The games requires a bit getting accustomed to, as it differs somewhat from typical RTS titles. In my opinion, it's more of a hybrid game, involving RPG and RTS. It's rather similar to Warcraft III, which introduces customizable individual heroes to the original pure-RTS series. The game is fast and intriguing and will captivate you. The graphics level is also quite reasonable, with lovely settings for the maps.
Lincity is a city building game, very similar to SimCity. You're in control of a city and you're responsible for the social and economic prosperity of your population. To successfully maintain a functioning, growing city, you'll have to balance between food and goods production, water and transport management, energy, services, and more.
Like most other games reviewed today, Lincity has relatively simple graphics. But if you're less choosy about the game looks and prefer a strong and rich story over graphics, you'll like Lincity. Not that two must be mutually exclusive, mind ... Still, do not let the very basic aesthetics dissuade you from trying Lincity. All in all, it's a fairly decent game. While Lincity is mostly like SimCity, I also feel it borrows some elements from Civilization and Transport Tycoon. After playing for a while, you'll get used to the game and start liking its nuances.
The best for the end ... Wow! Savage 2 is one of the more refreshing games I have seen in a long time. It's an incredible First Person Shooter that also incorporates elements from RPG and RTS games, combining them all into a mega-pack of fun. The game is professionally made. It has amazing graphics, a deep storyline, lots of detailed characters you can choose to play, rich statistics, and replays saved on the game's server for every single match fought. It's also rather heavy, with 1GB footprint, and quite thirsty, too, demanding at least 1GB of RAM and 256MB video memory, although I have managed to play it quite well with a 128MB Nvidia 6600GT card.
Savage 2 takes place in a magical world, somewhat similar to the Warcraft universe. You fight online in teams, trying to defeat the other faction. Savage 2 is somewhat similar to Tremulous in that you both fight in the conventional FPS way, but you also have to defend your base, where your friendly units respawn during combat. You have a wide range of characters to choose from, each unique in its fighting and magical abilities.
At first, you can only choose several basic units, but as you fight and gain experience, new characters are revealed to you and made playable. Furthermore, your existing characters become stronger and faster and develop new magical abilities. Since you play with an online account, your statistics are saved at the end of each match, allowing you to retain your hard-earned abilities and carry them on to the next match. The experience method makes you work better and harder in gaining the points, and you revel in each new level attained.
On the combat map itself, you fight, either in the first or third-person view, cast spells, perform beautiful combat stunts, build useful structures at your base, earn gold for your achievements, trade in souls of your dead enemies, and summon hell creatures. And all this happens in frenzied combats with tens of players all around you, with magical torrents of fire, lightning and meteors raining around you.
It's wild, beautiful and addictive. I have never thought myself capable of enjoying RPG-style games, yet Savage 2 grips you in a lock of gleeful fury the moment you start playing. It's really like no other game. If you don't care about magic, you can simply wield your axe or sword and try chopping the enemies. But if you like power beyond tactics, you can incredible strategical moves with spells.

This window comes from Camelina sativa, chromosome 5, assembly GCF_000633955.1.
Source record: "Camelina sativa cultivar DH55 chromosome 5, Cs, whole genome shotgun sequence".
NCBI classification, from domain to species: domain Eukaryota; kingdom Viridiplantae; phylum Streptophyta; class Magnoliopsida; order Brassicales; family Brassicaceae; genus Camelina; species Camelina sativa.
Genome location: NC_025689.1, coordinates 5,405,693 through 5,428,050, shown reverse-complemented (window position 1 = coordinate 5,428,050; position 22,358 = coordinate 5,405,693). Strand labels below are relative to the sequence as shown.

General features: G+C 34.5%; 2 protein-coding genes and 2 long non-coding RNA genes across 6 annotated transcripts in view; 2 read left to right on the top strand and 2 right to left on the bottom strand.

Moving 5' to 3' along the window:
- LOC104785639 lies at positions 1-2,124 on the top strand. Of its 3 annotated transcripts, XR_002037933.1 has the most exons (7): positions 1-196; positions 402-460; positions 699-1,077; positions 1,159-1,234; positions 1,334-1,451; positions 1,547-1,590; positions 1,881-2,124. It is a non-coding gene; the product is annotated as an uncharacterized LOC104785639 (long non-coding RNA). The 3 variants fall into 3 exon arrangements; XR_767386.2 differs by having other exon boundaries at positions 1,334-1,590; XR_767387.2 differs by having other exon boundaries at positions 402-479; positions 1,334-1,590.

To play the game, you have to register. It's simple and fast. After that, you should definitely try the tutorial and practice a little before heading online. It takes a while to master Savage 2, even if you're an experienced FPS player. The game is beautiful and runs well both on Linux, Windows and Mac. Try it, you won't be disappointed!
Since this is the fifth article in the series, you may want to read the first four: the three First Person Shooter (FPS) articles and the one comprehensive Linux games review.
Linux games - First Person Shooters
Linux games - First Person Shooters - Part Deux
Linux games - First Person Shooters - Part Three
Linux games - Lots of great choices
I'll reiterate: Linux gaming exists. It's rich and fun. And no, it's not yet as good as Windows games. And yes, some of these games do have rather simple graphics. The purpose of my Linux gaming articles is not to compete with Windows or try to prove the world is round. It's about sharing the pleasant experience of playing free games on your Linux desktop.
There are lots of games for Linux. But even if you dislike many of them, there should be one or two you'll like. The First Person Shooters genre is quite strong. Unique games like the Hitchhiker's Guide or Phun should appeal to most of us. RTS lovers will struggle a bit, but eventually find the games they like. Old timers have nothing to worry about; their favorites are all there. Savage 2 is a true beauty! And then, throw in DOSBox, WINE, which we'll talk about in the future, and the latest kick of 3D acceleration in virtual machines, and you're in for lots of fun with your Linux installation.
One last thing: after reading this article, you may (also) think that I have forgotten writing about several rather obvious Linux games. The truth is, I have not; I have merely left them out, postponed them for the next review. Of course, if you do have suggestions, feel free to email me. For instance, without you, I would not have heard about Toribash or Phun, so once again, than you. Either way, I would very much appreciate comments. Writing comprehensive games reviews takes a motherload of time, so please soothe my ego with excessive flattery. That would be all for now.